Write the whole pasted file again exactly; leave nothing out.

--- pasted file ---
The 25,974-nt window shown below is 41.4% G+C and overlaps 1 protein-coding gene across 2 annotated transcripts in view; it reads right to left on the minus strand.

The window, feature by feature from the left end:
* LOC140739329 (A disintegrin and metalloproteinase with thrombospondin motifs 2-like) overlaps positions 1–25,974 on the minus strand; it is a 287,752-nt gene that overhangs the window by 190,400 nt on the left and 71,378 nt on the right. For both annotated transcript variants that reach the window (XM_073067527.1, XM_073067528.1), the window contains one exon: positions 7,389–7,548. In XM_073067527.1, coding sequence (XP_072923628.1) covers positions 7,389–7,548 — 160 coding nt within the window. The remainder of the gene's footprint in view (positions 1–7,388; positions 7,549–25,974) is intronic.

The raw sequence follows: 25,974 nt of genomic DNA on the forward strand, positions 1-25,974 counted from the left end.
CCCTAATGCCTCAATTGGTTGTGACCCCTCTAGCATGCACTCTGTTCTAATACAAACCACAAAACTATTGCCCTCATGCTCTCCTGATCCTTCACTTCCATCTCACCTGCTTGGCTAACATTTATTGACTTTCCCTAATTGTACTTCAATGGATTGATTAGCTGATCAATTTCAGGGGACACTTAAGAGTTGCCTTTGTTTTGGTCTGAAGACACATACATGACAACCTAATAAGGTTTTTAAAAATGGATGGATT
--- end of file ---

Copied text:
The 25,974-nt window shown below is 41.4% G+C and overlaps 1 protein-coding gene across 2 annotated transcripts in view; it reads right to left on the minus strand.

The window, feature by feature from the left end:
* LOC140739329 (A disintegrin and metalloproteinase with thrombospondin motifs 2-like) overlaps positions 1–25,974 on the minus strand; it is a 287,752-nt gene that overhangs the window by 190,400 nt on the left and 71,378 nt on the right. For both annotated transcript variants that reach the window (XM_073067527.1, XM_073067528.1), the window contains one exon: positions 7,389–7,548. In XM_073067527.1, coding sequence (XP_072923628.1) covers positions 7,389–7,548 — 160 coding nt within the window. The remainder of the gene's footprint in view (positions 1–7,388; positions 7,549–25,974) is intronic.

The raw sequence follows: 25,974 nt of genomic DNA on the forward strand, positions 1-25,974 counted from the left end.
CCCTAATGCCTCAATTGGTTGTGACCCCTCTAGCATGCACTCTGTTCTAATACAAACCACAAAACTATTGCCCTCATGCTCTCCTGATCCTTCACTTCCATCTCACCTGCTTGGCTAACATTTATTGACTTTCCCTAATTGTACTTCAATGGATTGATTAGCTGATCAATTTCAGGGGACACTTAAGAGTTGCCTTTGTTTTGGTCTGAAGACACATACATGACAACCTAATAAGGTTTTTAAAAATGGATGGATT